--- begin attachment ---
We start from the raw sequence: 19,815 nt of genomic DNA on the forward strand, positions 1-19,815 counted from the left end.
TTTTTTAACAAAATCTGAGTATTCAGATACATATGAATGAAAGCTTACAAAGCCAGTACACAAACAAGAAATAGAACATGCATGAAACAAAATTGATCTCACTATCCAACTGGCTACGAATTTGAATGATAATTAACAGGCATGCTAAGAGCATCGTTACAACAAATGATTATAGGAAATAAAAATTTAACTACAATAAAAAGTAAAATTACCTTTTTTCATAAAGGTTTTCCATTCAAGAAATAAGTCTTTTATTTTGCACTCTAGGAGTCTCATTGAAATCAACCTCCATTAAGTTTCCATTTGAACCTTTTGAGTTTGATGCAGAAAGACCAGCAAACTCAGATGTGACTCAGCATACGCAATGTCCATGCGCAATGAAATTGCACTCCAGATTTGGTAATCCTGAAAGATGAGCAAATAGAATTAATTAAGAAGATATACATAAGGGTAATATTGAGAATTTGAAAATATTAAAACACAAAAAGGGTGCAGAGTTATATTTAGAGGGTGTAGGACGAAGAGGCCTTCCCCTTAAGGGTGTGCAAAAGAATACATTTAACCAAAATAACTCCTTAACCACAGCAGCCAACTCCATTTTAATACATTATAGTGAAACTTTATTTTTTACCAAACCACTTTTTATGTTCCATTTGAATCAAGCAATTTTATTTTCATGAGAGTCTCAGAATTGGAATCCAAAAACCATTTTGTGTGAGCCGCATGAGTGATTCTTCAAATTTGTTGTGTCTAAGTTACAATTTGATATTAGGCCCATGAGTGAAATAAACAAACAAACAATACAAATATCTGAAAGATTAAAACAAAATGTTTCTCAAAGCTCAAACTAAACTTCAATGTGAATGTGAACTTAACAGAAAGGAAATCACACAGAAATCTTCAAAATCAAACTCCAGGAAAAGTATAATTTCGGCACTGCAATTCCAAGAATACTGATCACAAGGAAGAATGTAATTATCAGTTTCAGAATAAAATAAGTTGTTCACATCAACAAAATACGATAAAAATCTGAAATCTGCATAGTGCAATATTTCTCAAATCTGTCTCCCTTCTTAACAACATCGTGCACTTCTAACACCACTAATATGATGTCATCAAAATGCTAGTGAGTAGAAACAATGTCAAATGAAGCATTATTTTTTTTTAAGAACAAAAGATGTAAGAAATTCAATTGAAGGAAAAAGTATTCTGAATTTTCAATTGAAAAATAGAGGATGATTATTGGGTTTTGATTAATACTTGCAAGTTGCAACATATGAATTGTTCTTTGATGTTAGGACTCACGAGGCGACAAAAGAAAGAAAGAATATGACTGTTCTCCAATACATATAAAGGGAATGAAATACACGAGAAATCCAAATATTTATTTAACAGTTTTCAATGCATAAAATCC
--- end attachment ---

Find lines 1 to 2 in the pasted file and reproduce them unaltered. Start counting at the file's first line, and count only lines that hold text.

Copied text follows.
We start from the raw sequence: 19,815 nt of genomic DNA on the forward strand, positions 1-19,815 counted from the left end.
TTTTTTAACAAAATCTGAGTATTCAGATACATATGAATGAAAGCTTACAAAGCCAGTACACAAACAAGAAATAGAACATGCATGAAACAAAATTGATCTCACTATCCAACTGGCTACGAATTTGAATGATAATTAACAGGCATGCTAAGAGCATCGTTACAACAAATGATTATAGGAAATAAAAATTTAACTACAATAAAAAGTAAAATTACCTTTTTTCATAAAGGTTTTCCATTCAAGAAATAAGTCTTTTATTTTGCACTCTAGGAGTCTCATTGAAATCAACCTCCATTAAGTTTCCATTTGAACCTTTTGAGTTTGATGCAGAAAGACCAGCAAACTCAGATGTGACTCAGCATACGCAATGTCCATGCGCAATGAAATTGCACTCCAGATTTGGTAATCCTGAAAGATGAGCAAATAGAATTAATTAAGAAGATATACATAAGGGTAATATTGAGAATTTGAAAATATTAAAACACAAAAAGGGTGCAGAGTTATATTTAGAGGGTGTAGGACGAAGAGGCCTTCCCCTTAAGGGTGTGCAAAAGAATACATTTAACCAAAATAACTCCTTAACCACAGCAGCCAACTCCATTTTAATACATTATAGTGAAACTTTATTTTTTACCAAACCACTTTTTATGTTCCATTTGAATCAAGCAATTTTATTTTCATGAGAGTCTCAGAATTGGAATCCAAAAACCATTTTGTGTGAGCCGCATGAGTGATTCTTCAAATTTGTTGTGTCTAAGTTACAATTTGATATTAGGCCCATGAGTGAAATAAACAAACAAACAATACAAATATCTGAAAGATTAAAACAAAATGTTTCTCAAAGCTCAAACTAAACTTCAATGTGAATGTGAACTTAACAGAAAGGAAATCACACAGAAATCTTCAAAATCAAACTCCAGGAAAAGTATAATTTCGGCACTGCAATTCCAAGAATACTGATCACAAGGAAGAATGTAATTATCAGTTTCAGAATAAAATAAGTTGTTCACATCAACAAAATACGATAAAAATCTGAAATCTGCATAGTGCAATATTTCTCAAATCTGTCTCCCTTCTTAACAACATCGTGCACTTCTAACACCACTAATATGATGTCATCAAAATGCTAGTGAGTAGAAACAATGTCAAATGAAGCATTATTTTTTTTTAAGAACAAAAGATGTAAGAAATTCAATTGAAGGAAAAAGTATTCTGAATTTTCAATTGAAAAATAGAGGATGATTATTGGGTTTTGATTAATACTTGCAAGTTGCAACATATGAATTGTTCTTTGATGTTAGGACTCACGAGGCGACAAAAGAAAGAAAGAATATGACTGTTCTCCAATACATATAAAGGGAATGAAATACACGAGAAATCCAAATATTTATTTAACAGTTTTCAATGCATAAAATCC